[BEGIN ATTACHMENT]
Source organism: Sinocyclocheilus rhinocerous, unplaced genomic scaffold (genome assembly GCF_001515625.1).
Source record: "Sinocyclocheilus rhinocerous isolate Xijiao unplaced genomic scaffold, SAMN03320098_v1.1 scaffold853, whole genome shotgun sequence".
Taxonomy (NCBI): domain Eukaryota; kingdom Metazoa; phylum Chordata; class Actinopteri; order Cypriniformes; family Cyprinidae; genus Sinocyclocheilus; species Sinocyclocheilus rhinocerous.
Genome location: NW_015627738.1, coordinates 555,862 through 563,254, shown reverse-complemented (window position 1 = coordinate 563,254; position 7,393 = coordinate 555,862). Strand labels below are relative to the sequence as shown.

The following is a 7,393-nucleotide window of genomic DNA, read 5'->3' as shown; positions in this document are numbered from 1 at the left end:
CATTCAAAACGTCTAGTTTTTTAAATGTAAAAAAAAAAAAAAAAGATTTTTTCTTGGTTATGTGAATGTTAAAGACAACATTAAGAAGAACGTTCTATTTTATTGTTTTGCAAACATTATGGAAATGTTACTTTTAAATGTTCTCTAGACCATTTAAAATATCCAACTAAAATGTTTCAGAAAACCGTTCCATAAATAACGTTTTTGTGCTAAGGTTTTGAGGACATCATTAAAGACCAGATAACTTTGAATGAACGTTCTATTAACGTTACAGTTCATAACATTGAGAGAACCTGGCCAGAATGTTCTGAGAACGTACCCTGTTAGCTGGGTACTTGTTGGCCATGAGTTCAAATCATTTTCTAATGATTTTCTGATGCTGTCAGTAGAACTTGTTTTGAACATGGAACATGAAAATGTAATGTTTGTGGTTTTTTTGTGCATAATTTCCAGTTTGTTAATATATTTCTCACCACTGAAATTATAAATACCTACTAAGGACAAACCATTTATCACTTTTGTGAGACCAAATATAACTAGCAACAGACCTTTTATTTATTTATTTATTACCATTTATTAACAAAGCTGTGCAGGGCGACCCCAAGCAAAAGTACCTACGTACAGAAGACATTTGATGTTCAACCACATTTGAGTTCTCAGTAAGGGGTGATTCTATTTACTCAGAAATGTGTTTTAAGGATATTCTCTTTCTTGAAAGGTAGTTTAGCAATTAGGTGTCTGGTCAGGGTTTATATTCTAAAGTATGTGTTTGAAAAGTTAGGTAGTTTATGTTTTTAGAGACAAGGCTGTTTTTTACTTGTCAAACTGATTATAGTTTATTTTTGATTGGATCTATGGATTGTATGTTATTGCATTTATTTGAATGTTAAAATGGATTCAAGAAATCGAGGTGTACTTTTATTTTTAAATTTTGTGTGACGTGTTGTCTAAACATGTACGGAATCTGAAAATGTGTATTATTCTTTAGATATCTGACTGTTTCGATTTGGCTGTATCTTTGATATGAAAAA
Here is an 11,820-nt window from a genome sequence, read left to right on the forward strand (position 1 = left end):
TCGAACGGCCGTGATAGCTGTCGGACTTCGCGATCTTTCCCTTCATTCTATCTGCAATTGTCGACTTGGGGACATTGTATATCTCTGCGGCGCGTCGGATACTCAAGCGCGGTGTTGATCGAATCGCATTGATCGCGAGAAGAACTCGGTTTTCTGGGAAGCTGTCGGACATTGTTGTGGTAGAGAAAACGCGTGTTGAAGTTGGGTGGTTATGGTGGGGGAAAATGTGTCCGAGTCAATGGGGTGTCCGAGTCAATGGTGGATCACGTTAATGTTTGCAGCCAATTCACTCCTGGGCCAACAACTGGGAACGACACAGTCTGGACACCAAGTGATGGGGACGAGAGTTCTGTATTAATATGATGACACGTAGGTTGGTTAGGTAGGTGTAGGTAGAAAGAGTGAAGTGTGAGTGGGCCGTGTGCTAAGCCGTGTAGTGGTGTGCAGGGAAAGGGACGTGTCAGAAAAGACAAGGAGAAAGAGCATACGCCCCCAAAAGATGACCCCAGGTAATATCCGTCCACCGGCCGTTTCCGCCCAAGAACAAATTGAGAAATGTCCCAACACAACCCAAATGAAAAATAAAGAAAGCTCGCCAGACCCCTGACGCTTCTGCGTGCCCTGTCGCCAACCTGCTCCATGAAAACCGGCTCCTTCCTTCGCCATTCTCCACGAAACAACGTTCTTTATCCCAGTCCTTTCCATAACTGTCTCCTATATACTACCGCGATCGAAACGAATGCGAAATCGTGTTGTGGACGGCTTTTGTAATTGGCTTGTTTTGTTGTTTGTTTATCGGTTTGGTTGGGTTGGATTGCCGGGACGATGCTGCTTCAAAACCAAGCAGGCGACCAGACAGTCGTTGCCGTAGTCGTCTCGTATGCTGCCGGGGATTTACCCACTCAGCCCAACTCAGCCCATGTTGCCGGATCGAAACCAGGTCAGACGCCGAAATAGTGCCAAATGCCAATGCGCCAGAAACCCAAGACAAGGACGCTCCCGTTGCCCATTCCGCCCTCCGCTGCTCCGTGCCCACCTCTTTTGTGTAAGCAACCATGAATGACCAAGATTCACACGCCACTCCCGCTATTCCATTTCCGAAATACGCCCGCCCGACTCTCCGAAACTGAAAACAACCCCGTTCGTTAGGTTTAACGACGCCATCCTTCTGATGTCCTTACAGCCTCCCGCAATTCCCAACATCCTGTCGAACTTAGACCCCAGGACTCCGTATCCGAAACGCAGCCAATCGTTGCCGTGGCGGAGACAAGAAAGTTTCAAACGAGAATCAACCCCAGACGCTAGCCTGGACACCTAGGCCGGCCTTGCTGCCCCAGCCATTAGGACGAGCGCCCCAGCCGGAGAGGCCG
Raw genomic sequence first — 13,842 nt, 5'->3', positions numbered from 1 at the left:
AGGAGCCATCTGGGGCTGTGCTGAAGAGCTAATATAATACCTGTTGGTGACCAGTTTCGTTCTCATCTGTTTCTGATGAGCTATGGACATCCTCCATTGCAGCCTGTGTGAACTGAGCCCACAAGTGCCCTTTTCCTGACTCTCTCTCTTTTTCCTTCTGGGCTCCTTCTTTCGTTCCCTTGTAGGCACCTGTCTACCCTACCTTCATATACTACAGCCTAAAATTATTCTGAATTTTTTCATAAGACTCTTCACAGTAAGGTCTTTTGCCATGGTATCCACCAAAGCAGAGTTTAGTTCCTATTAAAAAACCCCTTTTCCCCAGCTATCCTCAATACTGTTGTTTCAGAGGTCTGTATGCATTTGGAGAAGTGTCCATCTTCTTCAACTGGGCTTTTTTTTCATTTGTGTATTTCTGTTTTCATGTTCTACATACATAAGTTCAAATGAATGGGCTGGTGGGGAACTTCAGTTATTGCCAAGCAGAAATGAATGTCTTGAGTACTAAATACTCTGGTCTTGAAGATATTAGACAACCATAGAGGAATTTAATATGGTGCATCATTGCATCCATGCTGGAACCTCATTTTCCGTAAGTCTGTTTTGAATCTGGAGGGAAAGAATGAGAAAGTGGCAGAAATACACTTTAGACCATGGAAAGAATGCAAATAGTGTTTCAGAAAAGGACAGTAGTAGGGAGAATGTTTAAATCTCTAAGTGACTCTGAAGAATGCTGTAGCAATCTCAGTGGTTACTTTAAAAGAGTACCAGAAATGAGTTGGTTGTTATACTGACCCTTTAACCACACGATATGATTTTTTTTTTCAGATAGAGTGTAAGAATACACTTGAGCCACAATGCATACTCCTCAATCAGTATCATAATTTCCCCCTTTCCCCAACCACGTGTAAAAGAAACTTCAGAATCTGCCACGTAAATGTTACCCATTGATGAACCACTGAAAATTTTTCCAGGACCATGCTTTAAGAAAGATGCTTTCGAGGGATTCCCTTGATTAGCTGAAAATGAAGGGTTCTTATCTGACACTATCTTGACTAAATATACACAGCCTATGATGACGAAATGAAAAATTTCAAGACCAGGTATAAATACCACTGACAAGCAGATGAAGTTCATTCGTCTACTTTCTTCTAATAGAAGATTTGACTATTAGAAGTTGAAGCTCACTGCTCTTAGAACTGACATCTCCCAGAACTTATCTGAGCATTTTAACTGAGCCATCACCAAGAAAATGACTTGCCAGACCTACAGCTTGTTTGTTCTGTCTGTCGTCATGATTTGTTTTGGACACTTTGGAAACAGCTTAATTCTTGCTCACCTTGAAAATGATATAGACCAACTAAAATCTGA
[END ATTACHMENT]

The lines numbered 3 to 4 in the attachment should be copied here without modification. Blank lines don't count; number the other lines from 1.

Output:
Taxonomy (NCBI): domain Eukaryota; kingdom Metazoa; phylum Chordata; class Actinopteri; order Cypriniformes; family Cyprinidae; genus Sinocyclocheilus; species Sinocyclocheilus rhinocerous.
Genome location: NW_015627738.1, coordinates 555,862 through 563,254, shown reverse-complemented (window position 1 = coordinate 563,254; position 7,393 = coordinate 555,862). Strand labels below are relative to the sequence as shown.